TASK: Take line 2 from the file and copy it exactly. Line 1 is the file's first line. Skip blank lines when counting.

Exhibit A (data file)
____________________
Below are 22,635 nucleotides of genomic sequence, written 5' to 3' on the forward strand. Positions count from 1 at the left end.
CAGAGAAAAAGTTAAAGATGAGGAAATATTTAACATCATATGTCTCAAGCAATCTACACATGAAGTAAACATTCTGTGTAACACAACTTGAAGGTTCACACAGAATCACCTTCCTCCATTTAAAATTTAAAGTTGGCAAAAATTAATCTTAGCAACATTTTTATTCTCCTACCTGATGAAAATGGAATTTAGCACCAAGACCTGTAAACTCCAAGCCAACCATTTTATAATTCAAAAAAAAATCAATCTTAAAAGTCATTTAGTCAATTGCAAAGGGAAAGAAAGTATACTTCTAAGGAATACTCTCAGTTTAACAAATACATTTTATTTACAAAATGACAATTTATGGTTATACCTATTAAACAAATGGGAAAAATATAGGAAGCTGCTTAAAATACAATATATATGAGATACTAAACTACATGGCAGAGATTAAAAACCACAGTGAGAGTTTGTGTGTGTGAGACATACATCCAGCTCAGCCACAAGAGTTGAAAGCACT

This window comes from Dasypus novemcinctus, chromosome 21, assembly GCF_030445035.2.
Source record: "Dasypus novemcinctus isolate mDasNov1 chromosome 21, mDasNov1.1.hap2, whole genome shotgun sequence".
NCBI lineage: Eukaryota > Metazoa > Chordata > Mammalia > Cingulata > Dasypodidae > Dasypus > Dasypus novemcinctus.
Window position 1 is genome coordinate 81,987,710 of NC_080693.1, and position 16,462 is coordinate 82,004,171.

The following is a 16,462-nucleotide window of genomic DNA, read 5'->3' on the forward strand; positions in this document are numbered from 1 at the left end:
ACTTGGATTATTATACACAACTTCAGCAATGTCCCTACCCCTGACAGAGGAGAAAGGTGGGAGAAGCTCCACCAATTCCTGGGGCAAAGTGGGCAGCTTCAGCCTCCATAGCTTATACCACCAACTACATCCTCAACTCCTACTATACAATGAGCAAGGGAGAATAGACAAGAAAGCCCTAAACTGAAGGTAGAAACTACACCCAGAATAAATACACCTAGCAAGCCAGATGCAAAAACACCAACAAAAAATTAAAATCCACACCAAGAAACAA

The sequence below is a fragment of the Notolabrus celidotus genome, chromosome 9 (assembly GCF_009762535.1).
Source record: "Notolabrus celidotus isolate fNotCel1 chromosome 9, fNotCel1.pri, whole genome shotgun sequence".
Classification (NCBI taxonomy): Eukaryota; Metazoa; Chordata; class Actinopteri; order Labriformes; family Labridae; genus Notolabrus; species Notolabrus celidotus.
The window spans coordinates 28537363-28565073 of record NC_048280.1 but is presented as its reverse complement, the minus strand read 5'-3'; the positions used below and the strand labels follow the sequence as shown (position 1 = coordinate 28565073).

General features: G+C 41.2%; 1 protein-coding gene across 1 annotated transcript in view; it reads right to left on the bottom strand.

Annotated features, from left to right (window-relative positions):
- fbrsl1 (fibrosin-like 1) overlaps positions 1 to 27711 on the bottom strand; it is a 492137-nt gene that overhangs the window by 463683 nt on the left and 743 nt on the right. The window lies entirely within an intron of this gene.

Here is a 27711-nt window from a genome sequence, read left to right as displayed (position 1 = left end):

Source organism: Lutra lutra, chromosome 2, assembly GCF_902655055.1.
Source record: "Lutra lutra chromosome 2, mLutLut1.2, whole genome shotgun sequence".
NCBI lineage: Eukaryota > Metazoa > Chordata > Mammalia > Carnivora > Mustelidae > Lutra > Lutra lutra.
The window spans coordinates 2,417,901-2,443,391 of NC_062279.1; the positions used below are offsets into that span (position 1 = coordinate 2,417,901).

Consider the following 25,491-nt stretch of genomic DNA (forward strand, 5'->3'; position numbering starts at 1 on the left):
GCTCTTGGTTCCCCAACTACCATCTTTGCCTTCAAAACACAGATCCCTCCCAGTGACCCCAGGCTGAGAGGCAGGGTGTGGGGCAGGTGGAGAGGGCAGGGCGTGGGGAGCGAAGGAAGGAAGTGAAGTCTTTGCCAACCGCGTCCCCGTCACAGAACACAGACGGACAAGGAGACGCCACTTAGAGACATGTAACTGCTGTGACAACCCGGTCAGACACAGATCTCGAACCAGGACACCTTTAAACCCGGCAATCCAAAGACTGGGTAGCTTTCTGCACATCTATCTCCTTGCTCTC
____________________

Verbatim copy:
CAGAGAAAAAGTTAAAGATGAGGAAATATTTAACATCATATGTCTCAAGCAATCTACACATGAAGTAAACATTCTGTGTAACACAACTTGAAGGTTCACACAGAATCACCTTCCTCCATTTAAAATTTAAAGTTGGCAAAAATTAATCTTAGCAACATTTTTATTCTCCTACCTGATGAAAATGGAATTTAGCACCAAGACCTGTAAACTCCAAGCCAACCATTTTATAATTCAAAAAAAAATCAATCTTAAAAGTCATTTAGTCAATTGCAAAGGGAAAGAAAGTATACTTCTAAGGAATACTCTCAGTTTAACAAATACATTTTATTTACAAAATGACAATTTATGGTTATACCTATTAAACAAATGGGAAAAATATAGGAAGCTGCTTAAAATACAATATATATGAGATACTAAACTACATGGCAGAGATTAAAAACCACAGTGAGAGTTTGTGTGTGTGAGACATACATCCAGCTCAGCCACAAGAGTTGAAAGCACT